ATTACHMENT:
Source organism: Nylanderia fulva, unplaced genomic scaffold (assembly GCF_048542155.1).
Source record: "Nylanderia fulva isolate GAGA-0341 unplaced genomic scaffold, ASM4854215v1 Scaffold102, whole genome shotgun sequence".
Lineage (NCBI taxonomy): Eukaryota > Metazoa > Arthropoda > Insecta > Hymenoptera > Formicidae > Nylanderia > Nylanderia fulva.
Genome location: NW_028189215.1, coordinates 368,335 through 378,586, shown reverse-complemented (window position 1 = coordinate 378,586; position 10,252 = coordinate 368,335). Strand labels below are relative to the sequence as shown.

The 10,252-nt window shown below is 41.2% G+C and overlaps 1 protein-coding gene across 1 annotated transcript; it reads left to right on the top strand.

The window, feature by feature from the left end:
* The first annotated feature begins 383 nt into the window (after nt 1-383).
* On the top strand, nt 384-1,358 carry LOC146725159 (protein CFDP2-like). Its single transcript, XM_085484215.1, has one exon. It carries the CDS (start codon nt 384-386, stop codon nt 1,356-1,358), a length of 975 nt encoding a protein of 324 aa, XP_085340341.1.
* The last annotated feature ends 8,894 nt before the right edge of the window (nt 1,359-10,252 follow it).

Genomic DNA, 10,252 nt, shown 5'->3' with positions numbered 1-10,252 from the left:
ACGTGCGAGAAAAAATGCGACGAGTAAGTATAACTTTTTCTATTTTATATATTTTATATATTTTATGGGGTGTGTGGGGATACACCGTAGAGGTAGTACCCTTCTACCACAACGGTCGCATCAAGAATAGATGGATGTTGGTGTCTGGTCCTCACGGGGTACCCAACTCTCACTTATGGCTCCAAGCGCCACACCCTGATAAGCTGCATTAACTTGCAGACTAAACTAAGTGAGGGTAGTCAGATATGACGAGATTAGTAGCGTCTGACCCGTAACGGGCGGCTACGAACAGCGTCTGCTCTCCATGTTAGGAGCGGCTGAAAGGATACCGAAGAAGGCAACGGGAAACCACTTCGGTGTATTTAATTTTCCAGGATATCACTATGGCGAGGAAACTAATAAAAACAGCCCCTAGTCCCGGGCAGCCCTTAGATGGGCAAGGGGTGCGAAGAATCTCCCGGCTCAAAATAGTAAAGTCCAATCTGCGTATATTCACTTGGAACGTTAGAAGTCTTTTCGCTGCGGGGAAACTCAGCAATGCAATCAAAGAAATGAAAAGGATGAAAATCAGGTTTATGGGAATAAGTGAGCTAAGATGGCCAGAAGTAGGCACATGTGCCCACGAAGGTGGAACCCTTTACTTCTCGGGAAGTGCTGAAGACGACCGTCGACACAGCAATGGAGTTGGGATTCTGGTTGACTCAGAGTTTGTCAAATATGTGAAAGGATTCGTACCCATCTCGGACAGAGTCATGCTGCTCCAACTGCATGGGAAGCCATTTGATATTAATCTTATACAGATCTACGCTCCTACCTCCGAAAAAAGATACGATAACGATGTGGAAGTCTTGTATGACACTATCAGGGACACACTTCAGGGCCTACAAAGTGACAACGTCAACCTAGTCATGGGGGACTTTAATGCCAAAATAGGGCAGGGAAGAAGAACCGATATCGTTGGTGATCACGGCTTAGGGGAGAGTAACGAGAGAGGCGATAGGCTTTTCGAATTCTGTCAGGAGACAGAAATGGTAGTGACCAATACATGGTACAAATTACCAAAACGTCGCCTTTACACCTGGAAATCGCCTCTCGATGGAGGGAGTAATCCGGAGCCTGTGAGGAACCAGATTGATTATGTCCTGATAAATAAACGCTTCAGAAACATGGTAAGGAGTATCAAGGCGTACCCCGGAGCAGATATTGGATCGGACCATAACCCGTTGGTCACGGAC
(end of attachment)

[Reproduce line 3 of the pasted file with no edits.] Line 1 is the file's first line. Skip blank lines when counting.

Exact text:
Lineage (NCBI taxonomy): Eukaryota > Metazoa > Arthropoda > Insecta > Hymenoptera > Formicidae > Nylanderia > Nylanderia fulva.